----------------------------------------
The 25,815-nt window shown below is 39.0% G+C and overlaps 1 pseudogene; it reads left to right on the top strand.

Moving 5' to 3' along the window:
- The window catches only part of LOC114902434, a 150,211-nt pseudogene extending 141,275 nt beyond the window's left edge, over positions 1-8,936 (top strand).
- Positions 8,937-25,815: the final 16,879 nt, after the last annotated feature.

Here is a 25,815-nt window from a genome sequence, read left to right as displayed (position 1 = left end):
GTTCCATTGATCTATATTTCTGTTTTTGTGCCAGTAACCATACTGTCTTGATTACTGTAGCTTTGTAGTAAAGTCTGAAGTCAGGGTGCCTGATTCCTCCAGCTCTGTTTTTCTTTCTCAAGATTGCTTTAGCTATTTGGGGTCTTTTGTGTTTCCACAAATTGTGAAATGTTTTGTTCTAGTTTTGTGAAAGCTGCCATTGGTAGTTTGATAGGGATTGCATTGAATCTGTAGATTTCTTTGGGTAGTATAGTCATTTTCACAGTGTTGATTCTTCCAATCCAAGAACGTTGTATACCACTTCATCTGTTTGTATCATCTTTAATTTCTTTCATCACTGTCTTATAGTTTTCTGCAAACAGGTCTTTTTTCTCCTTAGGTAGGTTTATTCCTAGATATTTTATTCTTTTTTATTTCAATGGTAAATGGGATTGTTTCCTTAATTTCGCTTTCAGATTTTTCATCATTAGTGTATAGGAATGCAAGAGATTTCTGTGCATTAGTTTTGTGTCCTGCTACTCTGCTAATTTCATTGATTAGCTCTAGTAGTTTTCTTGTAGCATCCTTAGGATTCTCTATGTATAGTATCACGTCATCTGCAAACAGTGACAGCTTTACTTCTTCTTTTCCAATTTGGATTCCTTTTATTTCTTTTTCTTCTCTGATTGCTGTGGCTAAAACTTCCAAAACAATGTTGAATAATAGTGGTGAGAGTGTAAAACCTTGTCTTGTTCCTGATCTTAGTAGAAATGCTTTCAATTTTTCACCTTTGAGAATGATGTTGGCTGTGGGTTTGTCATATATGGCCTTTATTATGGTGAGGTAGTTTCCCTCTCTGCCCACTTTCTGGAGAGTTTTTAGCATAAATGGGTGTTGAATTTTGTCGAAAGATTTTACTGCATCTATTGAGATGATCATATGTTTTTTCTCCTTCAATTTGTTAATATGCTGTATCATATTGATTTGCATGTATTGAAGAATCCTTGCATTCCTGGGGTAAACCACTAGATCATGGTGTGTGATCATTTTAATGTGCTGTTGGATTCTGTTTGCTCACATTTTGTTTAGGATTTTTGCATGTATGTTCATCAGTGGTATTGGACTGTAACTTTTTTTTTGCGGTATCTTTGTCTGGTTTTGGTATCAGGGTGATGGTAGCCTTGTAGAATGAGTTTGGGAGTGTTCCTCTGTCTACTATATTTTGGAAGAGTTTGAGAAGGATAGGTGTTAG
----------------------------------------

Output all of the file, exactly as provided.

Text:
The 25,815-nt window shown below is 39.0% G+C and overlaps 1 pseudogene; it reads left to right on the top strand.

Moving 5' to 3' along the window:
- The window catches only part of LOC114902434, a 150,211-nt pseudogene extending 141,275 nt beyond the window's left edge, over positions 1-8,936 (top strand).
- Positions 8,937-25,815: the final 16,879 nt, after the last annotated feature.

Here is a 25,815-nt window from a genome sequence, read left to right as displayed (position 1 = left end):
GTTCCATTGATCTATATTTCTGTTTTTGTGCCAGTAACCATACTGTCTTGATTACTGTAGCTTTGTAGTAAAGTCTGAAGTCAGGGTGCCTGATTCCTCCAGCTCTGTTTTTCTTTCTCAAGATTGCTTTAGCTATTTGGGGTCTTTTGTGTTTCCACAAATTGTGAAATGTTTTGTTCTAGTTTTGTGAAAGCTGCCATTGGTAGTTTGATAGGGATTGCATTGAATCTGTAGATTTCTTTGGGTAGTATAGTCATTTTCACAGTGTTGATTCTTCCAATCCAAGAACGTTGTATACCACTTCATCTGTTTGTATCATCTTTAATTTCTTTCATCACTGTCTTATAGTTTTCTGCAAACAGGTCTTTTTTCTCCTTAGGTAGGTTTATTCCTAGATATTTTATTCTTTTTTATTTCAATGGTAAATGGGATTGTTTCCTTAATTTCGCTTTCAGATTTTTCATCATTAGTGTATAGGAATGCAAGAGATTTCTGTGCATTAGTTTTGTGTCCTGCTACTCTGCTAATTTCATTGATTAGCTCTAGTAGTTTTCTTGTAGCATCCTTAGGATTCTCTATGTATAGTATCACGTCATCTGCAAACAGTGACAGCTTTACTTCTTCTTTTCCAATTTGGATTCCTTTTATTTCTTTTTCTTCTCTGATTGCTGTGGCTAAAACTTCCAAAACAATGTTGAATAATAGTGGTGAGAGTGTAAAACCTTGTCTTGTTCCTGATCTTAGTAGAAATGCTTTCAATTTTTCACCTTTGAGAATGATGTTGGCTGTGGGTTTGTCATATATGGCCTTTATTATGGTGAGGTAGTTTCCCTCTCTGCCCACTTTCTGGAGAGTTTTTAGCATAAATGGGTGTTGAATTTTGTCGAAAGATTTTACTGCATCTATTGAGATGATCATATGTTTTTTCTCCTTCAATTTGTTAATATGCTGTATCATATTGATTTGCATGTATTGAAGAATCCTTGCATTCCTGGGGTAAACCACTAGATCATGGTGTGTGATCATTTTAATGTGCTGTTGGATTCTGTTTGCTCACATTTTGTTTAGGATTTTTGCATGTATGTTCATCAGTGGTATTGGACTGTAACTTTTTTTTTGCGGTATCTTTGTCTGGTTTTGGTATCAGGGTGATGGTAGCCTTGTAGAATGAGTTTGGGAGTGTTCCTCTGTCTACTATATTTTGGAAGAGTTTGAGAAGGATAGGTGTTAG